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THE MIDNIGHT HOUR by Elly Griffiths (Quercus £8.99, 368pp)

THE MIDNIGHT HOUR by Elly Griffiths (Quercus £8.99, 368pp)


by Elly Griffiths (Quercus £8.99, 368pp)

Sunday afternoon, former music hall star Verity Malone thinks, is an unimpeachable time of day — a time to doze off — which is exactly what her sleepy husband, theater impresario Bert Billington does. in his chair at their Brighton home.

In fact, Bert is not asleep, but dead. He was 90, so his death isn’t entirely unexpected, but a pathologist’s report reveals that it was rat poison that finished him off.

When the police begin to investigate the case, alongside private detectives Emma Holmes and Sam Collins, their investigation reveals shocking details about Bert’s past and a host of people with reasons to want him dead, starting with Verity. .

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The sixth novel in the best-selling Brighton Mysteries series by Elly Griffiths is a thriller with intricate plots.

STRONGER by Gareth Thomas (Ebury Press £10.99, 336pp)

STRONGER by Gareth Thomas (Ebury Press £10.99, 336pp)


by Gareth Thomas (Ebury Press £10.99, 336pp)

When former Welsh rugby international Gareth Thomas was diagnosed with HIV, he felt his world was “completely over”. Although he immediately started taking medicine to control the virus, he did not tell anyone around him about his diagnosis for several years.

His mental state deteriorated further when a blackmailer told the press. His parents eventually learned he had HIV from a reporter, but that moment marked a turning point.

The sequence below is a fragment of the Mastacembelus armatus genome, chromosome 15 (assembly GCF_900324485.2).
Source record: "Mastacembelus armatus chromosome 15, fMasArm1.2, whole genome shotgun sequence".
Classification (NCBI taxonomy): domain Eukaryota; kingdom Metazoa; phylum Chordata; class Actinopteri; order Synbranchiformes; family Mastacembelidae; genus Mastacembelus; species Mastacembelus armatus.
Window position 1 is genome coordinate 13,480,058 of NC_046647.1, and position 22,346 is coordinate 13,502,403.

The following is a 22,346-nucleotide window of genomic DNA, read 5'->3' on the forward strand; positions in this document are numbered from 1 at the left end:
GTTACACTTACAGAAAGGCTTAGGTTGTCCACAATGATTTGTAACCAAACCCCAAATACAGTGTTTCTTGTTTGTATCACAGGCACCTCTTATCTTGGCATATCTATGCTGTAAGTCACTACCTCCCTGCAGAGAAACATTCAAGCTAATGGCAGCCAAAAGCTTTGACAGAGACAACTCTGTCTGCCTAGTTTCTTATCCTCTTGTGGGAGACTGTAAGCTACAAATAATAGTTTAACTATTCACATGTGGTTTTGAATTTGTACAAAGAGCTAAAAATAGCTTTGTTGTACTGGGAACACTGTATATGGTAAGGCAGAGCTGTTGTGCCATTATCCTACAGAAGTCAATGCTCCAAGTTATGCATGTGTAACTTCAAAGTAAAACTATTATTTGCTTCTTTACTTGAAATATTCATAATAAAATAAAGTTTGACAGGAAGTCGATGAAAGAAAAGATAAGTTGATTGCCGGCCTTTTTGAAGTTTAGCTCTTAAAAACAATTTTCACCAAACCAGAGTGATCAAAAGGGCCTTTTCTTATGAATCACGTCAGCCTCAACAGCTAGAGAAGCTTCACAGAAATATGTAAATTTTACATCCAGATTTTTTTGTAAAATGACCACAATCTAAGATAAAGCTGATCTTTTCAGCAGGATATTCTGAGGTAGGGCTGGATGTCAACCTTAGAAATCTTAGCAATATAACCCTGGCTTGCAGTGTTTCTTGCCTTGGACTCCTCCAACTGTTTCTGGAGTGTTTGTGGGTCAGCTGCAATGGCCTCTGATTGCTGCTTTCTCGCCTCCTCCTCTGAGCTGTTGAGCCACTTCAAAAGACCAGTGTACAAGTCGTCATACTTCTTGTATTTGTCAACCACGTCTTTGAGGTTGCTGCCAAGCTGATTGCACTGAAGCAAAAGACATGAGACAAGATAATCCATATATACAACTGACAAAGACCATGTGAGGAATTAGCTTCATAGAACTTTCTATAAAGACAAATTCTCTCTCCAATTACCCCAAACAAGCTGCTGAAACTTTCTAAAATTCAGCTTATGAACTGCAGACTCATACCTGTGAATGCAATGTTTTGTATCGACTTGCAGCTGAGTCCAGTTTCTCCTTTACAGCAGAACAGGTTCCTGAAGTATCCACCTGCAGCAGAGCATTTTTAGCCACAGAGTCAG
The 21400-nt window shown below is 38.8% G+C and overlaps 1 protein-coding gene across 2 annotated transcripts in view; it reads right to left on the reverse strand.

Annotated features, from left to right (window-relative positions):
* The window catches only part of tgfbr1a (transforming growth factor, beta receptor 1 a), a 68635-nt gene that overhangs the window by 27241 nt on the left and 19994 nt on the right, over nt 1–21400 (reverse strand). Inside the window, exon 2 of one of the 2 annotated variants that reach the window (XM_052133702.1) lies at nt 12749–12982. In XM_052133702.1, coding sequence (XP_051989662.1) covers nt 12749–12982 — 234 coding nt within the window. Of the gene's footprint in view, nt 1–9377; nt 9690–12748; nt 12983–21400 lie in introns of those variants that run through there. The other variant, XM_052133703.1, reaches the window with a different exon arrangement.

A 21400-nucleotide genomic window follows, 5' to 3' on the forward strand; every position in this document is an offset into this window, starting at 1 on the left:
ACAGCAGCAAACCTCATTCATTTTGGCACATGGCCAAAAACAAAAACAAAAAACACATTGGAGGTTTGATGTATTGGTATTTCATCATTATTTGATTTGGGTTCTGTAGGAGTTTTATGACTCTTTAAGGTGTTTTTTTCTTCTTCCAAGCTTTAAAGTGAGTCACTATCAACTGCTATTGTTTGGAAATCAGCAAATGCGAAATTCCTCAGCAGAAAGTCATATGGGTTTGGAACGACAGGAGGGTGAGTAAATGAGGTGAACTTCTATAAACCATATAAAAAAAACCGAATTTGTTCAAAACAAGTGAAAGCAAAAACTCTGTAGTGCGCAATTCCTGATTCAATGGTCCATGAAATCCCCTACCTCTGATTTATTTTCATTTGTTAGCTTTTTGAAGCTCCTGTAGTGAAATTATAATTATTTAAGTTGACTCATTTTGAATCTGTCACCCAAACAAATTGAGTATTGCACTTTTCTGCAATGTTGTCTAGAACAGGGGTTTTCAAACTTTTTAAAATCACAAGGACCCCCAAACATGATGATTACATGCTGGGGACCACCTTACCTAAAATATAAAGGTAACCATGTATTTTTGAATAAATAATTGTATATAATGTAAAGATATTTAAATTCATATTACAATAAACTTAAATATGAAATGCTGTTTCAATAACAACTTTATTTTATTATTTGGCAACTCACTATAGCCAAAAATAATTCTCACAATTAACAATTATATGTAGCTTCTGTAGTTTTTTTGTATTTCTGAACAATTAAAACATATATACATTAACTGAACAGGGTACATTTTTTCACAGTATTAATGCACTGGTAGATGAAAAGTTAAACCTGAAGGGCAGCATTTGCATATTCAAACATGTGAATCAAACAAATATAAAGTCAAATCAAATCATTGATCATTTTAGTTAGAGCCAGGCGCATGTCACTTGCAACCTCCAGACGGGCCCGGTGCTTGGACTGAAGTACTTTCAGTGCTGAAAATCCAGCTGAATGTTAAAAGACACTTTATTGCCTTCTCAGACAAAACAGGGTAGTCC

After coming out once as a gay man, Gareth decided to come out a second time as an HIV-positive man.

His inspiring memoir chronicles the challenges he faced, particularly since his diagnosis, when he completed the grueling Ironman Wales triathlon.

It ends with a celebration of the joy of being an “ordinary person”, surrounded by the love of family, friends and husband.

SILVERVIEW by John Le Carré (Penguin £8.99, 224pp)

SILVERVIEW by John Le Carré (Penguin £8.99, 224pp)


by John Le Carré (Penguin £8.99, 224pp)

John Le Carré’s 26th novel, published after his death in 2020, is set in a small East Anglia seaside town where 33-year-old Julian Lawndsley recently gave up a high-flying City career for the quieter occupation to keep a bookstore.

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It doesn’t take long before Julian meets Edward Avon, an old book lover who lives in a house called Silverview. Edward claims to have been in school with Julian’s father, a disgraced vicar, but his past life seems rich in mystery. He is married to Deborah, a former intelligence agent, and is quick to ask Julian to deliver a letter to an enigmatic young woman.

Meanwhile, a spy chief in London investigates the source of a leak, whose origins seem to lead him to the town of Julian.

Le Carré’s masterpiece is a posthumous treat for his many fans.

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